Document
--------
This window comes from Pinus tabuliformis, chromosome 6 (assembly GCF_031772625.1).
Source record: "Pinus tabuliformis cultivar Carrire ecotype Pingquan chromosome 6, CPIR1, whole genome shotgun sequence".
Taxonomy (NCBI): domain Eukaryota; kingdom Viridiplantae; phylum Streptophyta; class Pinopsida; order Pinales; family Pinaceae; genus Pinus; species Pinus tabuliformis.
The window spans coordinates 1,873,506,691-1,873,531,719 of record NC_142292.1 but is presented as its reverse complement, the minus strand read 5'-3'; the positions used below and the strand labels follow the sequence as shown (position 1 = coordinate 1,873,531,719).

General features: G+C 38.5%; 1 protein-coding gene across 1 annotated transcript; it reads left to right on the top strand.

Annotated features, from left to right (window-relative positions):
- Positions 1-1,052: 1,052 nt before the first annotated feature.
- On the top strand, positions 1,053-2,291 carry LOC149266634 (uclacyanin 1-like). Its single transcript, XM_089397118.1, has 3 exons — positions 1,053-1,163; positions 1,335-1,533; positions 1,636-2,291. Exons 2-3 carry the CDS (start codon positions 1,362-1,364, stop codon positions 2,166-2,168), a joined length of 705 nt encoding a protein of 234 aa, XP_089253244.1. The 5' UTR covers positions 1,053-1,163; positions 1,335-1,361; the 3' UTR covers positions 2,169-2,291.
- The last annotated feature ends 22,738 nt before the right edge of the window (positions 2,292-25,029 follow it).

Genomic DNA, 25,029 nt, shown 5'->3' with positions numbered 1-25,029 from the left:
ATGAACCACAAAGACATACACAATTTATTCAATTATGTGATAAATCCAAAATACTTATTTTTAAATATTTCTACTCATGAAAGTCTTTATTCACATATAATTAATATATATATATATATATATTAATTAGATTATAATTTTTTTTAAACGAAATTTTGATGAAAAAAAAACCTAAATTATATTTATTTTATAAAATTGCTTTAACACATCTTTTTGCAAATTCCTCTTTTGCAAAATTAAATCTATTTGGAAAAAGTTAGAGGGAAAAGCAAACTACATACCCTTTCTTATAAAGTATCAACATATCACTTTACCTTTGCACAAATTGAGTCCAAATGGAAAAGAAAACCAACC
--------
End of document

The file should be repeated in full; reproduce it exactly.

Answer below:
This window comes from Pinus tabuliformis, chromosome 6 (assembly GCF_031772625.1).
Source record: "Pinus tabuliformis cultivar Carrire ecotype Pingquan chromosome 6, CPIR1, whole genome shotgun sequence".
Taxonomy (NCBI): domain Eukaryota; kingdom Viridiplantae; phylum Streptophyta; class Pinopsida; order Pinales; family Pinaceae; genus Pinus; species Pinus tabuliformis.
The window spans coordinates 1,873,506,691-1,873,531,719 of record NC_142292.1 but is presented as its reverse complement, the minus strand read 5'-3'; the positions used below and the strand labels follow the sequence as shown (position 1 = coordinate 1,873,531,719).

General features: G+C 38.5%; 1 protein-coding gene across 1 annotated transcript; it reads left to right on the top strand.

Annotated features, from left to right (window-relative positions):
- Positions 1-1,052: 1,052 nt before the first annotated feature.
- On the top strand, positions 1,053-2,291 carry LOC149266634 (uclacyanin 1-like). Its single transcript, XM_089397118.1, has 3 exons — positions 1,053-1,163; positions 1,335-1,533; positions 1,636-2,291. Exons 2-3 carry the CDS (start codon positions 1,362-1,364, stop codon positions 2,166-2,168), a joined length of 705 nt encoding a protein of 234 aa, XP_089253244.1. The 5' UTR covers positions 1,053-1,163; positions 1,335-1,361; the 3' UTR covers positions 2,169-2,291.
- The last annotated feature ends 22,738 nt before the right edge of the window (positions 2,292-25,029 follow it).

Genomic DNA, 25,029 nt, shown 5'->3' with positions numbered 1-25,029 from the left:
ATGAACCACAAAGACATACACAATTTATTCAATTATGTGATAAATCCAAAATACTTATTTTTAAATATTTCTACTCATGAAAGTCTTTATTCACATATAATTAATATATATATATATATATATTAATTAGATTATAATTTTTTTTAAACGAAATTTTGATGAAAAAAAAACCTAAATTATATTTATTTTATAAAATTGCTTTAACACATCTTTTTGCAAATTCCTCTTTTGCAAAATTAAATCTATTTGGAAAAAGTTAGAGGGAAAAGCAAACTACATACCCTTTCTTATAAAGTATCAACATATCACTTTACCTTTGCACAAATTGAGTCCAAATGGAAAAGAAAACCAACC